Parents have a right to get involved if they think their teen is getting addicted to drugs or alcohol

Addiction is a troubling and potentially earth-shattering disease at any age, so when a teen becomes addicted to drugs, alcohol, or even something that seems harmless like a video game, the consequences can be devastating.

Insider Louisville LogoAndrew Davidson is a licensed clinical social worker whose private practice is centered on 14- to 18-year-olds. In other words, he knows how teenagers’ minds work, what motivates them, and what triggers addictive behavior.

Teens are most likely to experiment with alcohol, he says in a Passport-sponsored article on Insider Louisville, adding that he has seen the whole list of addictive drugs, from marijuana to stimulants to opioids, in his patients. And he is quick to point out that gambling and video games are increasingly affecting young people in a negative way.

“I use a harm-reduction approach – I’m trying to reduce any kind of harm they could do,” he says. “If they choose to use, they need to know what the dangers are.”

To hear more from Davidson, please click here. To read more, please click here.


Kentucky to Receive Federal Funding to Increase Substance Abuse Treatment for Pregnant Women

beshearGovernor Steve Beshear announced recently that Kentucky will receive up to $3 million in federal grants over three years to provide expanded substance abuse treatment for opiate-dependent pregnant and postpartum women from the Bluegrass and Cumberland regions of the state.

“State leaders must do everything we can do to stop the pain drug abuse is having on Kentuckians and their families every single day, especially when it impacts mothers and their babies,” Gov. Beshear said in a news release. “Pregnant women who use heroin or other opiates during pregnancy have a significant risk of adverse outcomes for themselves and their babies. This important pilot project will allow us to improve access to treatment and support for pregnant women in two of the areas of our state hardest hit by substance abuse issues.”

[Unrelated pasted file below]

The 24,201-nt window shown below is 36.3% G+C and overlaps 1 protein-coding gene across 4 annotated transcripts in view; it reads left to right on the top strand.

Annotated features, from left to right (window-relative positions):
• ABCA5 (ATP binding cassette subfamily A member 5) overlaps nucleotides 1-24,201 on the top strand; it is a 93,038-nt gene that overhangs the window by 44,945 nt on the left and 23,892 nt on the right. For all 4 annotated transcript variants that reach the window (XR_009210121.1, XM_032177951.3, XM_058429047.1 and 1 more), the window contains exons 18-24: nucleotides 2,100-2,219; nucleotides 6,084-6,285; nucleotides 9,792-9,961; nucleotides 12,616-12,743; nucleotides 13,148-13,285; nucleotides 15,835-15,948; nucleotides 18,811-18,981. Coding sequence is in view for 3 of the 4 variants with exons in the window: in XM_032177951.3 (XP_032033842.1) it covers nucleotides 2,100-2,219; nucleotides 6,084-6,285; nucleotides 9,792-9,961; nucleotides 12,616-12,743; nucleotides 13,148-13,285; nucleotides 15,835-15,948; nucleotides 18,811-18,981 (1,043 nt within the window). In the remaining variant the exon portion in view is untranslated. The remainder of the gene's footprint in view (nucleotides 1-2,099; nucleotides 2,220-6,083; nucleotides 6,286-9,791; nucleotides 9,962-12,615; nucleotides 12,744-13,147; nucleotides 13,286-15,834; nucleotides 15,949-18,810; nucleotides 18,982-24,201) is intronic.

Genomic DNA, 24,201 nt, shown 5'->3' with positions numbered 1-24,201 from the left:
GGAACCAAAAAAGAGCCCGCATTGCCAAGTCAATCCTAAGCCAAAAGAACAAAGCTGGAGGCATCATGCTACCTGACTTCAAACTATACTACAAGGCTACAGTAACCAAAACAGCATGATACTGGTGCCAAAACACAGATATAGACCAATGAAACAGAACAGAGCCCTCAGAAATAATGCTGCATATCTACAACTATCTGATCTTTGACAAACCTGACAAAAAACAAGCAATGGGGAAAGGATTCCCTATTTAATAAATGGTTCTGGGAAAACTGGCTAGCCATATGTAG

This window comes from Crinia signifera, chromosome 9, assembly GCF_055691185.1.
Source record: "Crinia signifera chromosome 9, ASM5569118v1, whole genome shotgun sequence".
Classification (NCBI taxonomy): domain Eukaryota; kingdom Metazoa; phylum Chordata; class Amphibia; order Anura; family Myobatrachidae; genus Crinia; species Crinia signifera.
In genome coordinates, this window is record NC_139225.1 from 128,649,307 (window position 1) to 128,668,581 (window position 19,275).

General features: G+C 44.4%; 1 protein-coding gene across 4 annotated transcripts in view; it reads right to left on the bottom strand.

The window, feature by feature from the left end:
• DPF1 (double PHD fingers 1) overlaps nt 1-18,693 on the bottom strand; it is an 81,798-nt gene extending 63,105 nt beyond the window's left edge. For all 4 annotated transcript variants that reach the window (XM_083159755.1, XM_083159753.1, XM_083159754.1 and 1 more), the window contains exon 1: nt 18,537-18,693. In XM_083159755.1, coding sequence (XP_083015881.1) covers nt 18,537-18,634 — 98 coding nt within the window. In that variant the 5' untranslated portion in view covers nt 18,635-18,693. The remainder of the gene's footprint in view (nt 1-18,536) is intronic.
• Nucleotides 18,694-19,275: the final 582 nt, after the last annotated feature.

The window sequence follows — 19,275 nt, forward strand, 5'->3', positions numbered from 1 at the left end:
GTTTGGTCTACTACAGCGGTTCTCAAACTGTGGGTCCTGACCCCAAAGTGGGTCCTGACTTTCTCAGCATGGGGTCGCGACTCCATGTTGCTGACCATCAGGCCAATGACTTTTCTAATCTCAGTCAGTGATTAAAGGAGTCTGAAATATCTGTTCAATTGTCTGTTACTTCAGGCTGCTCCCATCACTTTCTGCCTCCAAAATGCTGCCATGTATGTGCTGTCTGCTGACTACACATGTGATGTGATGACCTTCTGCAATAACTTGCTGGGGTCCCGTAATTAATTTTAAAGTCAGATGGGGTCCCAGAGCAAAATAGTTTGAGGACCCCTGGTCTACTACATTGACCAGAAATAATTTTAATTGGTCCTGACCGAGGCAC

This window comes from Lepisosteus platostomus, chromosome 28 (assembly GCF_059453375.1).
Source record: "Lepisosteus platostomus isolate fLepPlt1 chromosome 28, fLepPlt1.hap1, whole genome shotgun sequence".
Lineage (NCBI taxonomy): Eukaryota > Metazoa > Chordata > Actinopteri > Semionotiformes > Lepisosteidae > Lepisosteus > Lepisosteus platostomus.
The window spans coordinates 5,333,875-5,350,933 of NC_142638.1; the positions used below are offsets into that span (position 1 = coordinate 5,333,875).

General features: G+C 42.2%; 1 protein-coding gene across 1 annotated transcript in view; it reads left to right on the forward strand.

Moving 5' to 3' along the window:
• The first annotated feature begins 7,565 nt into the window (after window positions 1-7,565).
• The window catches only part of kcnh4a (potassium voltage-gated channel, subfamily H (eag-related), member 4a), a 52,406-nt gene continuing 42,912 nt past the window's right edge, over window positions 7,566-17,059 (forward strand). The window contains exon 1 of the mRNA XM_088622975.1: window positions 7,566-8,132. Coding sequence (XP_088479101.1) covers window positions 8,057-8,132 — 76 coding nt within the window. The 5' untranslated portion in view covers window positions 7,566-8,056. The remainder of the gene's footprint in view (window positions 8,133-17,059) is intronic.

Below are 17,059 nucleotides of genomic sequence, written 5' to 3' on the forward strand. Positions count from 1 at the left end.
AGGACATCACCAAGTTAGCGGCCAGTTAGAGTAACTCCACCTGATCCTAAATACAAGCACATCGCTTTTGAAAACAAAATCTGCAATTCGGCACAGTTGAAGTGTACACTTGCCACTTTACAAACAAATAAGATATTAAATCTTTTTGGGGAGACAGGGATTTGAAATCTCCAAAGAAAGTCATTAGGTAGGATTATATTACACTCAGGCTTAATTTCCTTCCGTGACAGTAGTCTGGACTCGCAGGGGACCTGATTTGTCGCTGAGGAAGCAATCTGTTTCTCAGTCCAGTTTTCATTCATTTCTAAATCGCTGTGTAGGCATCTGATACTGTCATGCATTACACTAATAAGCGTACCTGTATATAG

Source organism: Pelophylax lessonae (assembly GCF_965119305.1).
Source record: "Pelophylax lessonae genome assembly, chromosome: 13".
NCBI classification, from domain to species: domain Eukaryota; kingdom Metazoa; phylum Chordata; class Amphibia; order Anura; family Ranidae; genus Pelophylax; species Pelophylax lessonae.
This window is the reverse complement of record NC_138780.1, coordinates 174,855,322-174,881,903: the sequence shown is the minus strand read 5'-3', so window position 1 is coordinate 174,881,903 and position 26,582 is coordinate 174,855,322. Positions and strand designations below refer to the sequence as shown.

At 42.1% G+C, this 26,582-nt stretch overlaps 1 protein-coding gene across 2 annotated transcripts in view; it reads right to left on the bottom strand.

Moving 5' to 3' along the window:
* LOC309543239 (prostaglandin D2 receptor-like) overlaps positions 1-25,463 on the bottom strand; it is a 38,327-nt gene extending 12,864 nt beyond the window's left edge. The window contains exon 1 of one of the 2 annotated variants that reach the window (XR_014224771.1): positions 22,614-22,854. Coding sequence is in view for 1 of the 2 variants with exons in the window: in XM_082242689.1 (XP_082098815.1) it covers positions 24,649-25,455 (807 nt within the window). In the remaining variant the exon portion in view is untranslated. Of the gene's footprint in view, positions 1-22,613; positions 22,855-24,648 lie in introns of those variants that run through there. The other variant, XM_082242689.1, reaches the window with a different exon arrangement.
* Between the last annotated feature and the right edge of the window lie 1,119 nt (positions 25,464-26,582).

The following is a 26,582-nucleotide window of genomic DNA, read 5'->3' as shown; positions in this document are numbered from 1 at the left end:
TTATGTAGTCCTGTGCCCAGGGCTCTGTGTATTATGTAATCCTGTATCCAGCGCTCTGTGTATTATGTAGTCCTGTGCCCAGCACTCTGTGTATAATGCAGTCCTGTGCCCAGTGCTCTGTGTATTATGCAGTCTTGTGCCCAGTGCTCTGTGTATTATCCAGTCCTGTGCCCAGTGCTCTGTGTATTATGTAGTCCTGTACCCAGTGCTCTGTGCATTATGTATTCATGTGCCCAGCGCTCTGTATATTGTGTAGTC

Kentucky is one of 11 states selected by the Department of Health and Human Services (HHS) to receive this new grant funding from the Substance Abuse and Mental Health Services Administration (SAMHSA), part of an initiative to increase access to substance use disorder treatment services.

To learn more about the “Mommy Steps” program that Passport has for pregnant members, go online to


Hepatitis C Infections Soaring in Kentucky and Neighboring States, Fueled by Prescription Painkiller Abuse

CDCAccording to a new report from the U.S. Centers for Disease Control and Prevention (CDC), rates of hepatitis C infections more than tripled in Kentucky and three other Appalachian states from 2006 to 2012, fueled by prescription drug abuse among those who inject drugs. Rates of hepatitis C virus infection are rising nationwide, the CDC said, with the biggest increases seen among people under age 30 living in Kentucky, Tennessee, Virginia, and West Virginia. In those four states alone, hepatitis C infections rose 364 percent from 2006 to 2012, with nearly half (44.8 percent) among people under age 30.

The agency said the findings highlight the need for testing for hepatitis C, care and treatment services within substance abuse treatment centers, according to a report by the Reuters news service. “We’re in the midst of a national epidemic of hepatitis C,” said John Ward, director of viral hepatitis prevention at the CDC, in a USA Today article. “The CDC views hepatitis C as an urgent public health problem.”

Hepatitis C is a contagious liver infection spread primarily through contact with the blood of an infected person. About 3 million Americans are infected with the Hepatitis C virus, according to the CDC, and many people are infected without knowing it. Chronic infections can cause liver damage, liver failure, liver cancer, or even death.